Mumbai-based Shubro Sen has been putting aside Rs 40,000 per month towards his retirement corpus since the past three years. He is 40 years old and wants a corpus of Rs 5.8 crore by the time he retires at age 60.
Unfortunately, his current rate of saving will not allow him to save so much. At best, his corpus will be Rs 2 crore - a shortfall of Rs 3.8 crore. He has a wife and four-year old son. Now, he has charted a plan to increase the corpus with the help of a financial planner. This includes increasing his monthly allocation. Interestingly, if he had started at age 35, only two years before he actually did, he would have reached his corpus comfortably.
At age 30, retirement is not on the radar for most of us. All savings are towards goals like repaying the home loan, children's education, parents' health care expenses, etc. "Whatever your expenses and goals at age 30, one should always put aside a certain amount for retirement. Do not touch this corpus for any other need, however critical," says Deepali Sen, founder and partner, Srujan Financial Advisers.
The whole idea is to have a balance between long-term and short-term goals and allocate your funds accordingly, says Anil Rego, chief executive officer (CEO), Right Horizons. "Make an assessment of all your needs, including retirement, and see if you can make a fair contribution towards that. If it is not possible, you might need to reduce some other needs to accommodate it. In fact, certain lifestyle expenses might be wants not needs," he explains.
It is also important to review your retirement corpus regularly, preferably every five years. For instance, assume one starts saving Rs 20,000 at age 30 and plans to retire at age 60. Let us assume annual return of 12 per cent and the saving remains constant throughout. The corpus at the end of 30 years will be approximately Rs 6.98 crore. But, assuming you increase the saving by five per cent every year, the corpus at the end of 30 years will be Rs 8.8 crore.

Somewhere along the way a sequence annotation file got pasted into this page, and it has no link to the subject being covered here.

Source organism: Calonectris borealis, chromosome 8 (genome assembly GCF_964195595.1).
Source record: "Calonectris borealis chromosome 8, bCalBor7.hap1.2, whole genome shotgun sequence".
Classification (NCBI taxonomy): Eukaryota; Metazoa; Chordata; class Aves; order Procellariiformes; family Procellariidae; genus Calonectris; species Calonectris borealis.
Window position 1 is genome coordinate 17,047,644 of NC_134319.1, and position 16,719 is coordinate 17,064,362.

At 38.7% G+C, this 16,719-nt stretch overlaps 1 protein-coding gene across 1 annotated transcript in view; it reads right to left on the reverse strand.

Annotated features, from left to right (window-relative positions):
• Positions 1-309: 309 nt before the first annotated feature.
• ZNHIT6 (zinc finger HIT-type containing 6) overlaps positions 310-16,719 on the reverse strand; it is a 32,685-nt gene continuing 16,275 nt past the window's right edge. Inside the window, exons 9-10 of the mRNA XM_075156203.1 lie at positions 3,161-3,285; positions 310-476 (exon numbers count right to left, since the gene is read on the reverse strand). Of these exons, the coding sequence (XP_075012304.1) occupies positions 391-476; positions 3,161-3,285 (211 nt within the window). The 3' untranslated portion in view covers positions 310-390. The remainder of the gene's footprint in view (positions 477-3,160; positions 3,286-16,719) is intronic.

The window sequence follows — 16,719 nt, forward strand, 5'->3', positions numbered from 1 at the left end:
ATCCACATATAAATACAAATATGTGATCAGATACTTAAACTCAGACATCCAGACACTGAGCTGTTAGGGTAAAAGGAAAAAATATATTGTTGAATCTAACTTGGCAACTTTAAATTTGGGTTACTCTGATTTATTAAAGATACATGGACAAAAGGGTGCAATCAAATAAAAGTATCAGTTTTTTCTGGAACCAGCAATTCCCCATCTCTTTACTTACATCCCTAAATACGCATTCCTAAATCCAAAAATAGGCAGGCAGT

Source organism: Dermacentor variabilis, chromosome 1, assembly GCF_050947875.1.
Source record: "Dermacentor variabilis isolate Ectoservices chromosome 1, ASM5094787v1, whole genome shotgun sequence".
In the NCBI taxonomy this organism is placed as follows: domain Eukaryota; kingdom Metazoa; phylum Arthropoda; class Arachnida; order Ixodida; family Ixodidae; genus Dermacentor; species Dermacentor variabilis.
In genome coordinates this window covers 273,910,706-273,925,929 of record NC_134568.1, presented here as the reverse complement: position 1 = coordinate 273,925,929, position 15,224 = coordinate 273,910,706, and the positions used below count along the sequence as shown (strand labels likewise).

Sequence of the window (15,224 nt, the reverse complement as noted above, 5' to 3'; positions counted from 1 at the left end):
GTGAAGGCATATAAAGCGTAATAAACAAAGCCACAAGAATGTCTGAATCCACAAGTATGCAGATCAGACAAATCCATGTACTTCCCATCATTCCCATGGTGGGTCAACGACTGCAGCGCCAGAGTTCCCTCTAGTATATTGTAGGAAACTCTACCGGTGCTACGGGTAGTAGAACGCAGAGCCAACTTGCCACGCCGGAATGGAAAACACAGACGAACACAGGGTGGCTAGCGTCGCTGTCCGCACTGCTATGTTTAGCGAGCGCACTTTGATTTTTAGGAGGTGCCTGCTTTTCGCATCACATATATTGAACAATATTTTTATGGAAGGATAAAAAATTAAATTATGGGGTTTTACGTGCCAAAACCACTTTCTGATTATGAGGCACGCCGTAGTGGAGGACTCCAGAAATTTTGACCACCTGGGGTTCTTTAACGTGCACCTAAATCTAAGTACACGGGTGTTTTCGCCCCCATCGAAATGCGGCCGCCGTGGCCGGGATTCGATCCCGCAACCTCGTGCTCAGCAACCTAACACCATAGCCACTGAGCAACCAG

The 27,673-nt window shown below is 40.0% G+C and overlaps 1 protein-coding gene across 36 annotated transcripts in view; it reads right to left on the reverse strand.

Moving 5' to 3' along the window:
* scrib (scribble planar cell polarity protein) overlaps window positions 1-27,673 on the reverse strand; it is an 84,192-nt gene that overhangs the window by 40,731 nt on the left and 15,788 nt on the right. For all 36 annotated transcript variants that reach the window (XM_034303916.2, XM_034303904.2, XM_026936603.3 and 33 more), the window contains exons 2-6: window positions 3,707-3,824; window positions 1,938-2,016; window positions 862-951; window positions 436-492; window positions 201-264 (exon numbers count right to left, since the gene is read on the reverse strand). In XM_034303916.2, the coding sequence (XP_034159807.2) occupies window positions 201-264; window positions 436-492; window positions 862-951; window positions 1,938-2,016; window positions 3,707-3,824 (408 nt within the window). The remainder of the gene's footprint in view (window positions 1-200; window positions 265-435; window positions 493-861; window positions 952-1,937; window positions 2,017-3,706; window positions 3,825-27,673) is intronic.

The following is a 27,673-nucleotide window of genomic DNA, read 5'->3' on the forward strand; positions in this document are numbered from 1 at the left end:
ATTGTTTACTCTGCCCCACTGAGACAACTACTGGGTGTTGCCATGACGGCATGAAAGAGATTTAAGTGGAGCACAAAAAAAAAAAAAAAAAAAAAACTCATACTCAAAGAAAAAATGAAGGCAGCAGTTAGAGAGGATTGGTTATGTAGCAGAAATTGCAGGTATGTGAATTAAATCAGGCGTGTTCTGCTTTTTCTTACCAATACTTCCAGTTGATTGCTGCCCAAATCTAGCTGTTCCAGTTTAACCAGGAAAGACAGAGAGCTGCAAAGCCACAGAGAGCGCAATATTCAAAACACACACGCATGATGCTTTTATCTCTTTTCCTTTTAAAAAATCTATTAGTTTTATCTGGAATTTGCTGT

"Post retirement, while some expenses increase, some could actually decrease. For instance, your lifestyle expenses like eating out and entertaining might reduce. Or instead of a fulltime driver you might decide to make do with a part-time driver, since you don't need to travel daily. The biggest mistake most people commit is that they withdraw money from their own retirement corpus to meet other expenses," says Sen.
Expenses to allocate for age 30
At the age of 30, saving on your children's higher education or wedding or for the down payment for your house take priority over retirement. "Long-term goals might not be clear at this stage, as you might not have children. The goals could be saving for children's education or retirement. As long as you are putting money in long-term assets, it is good," says Rego.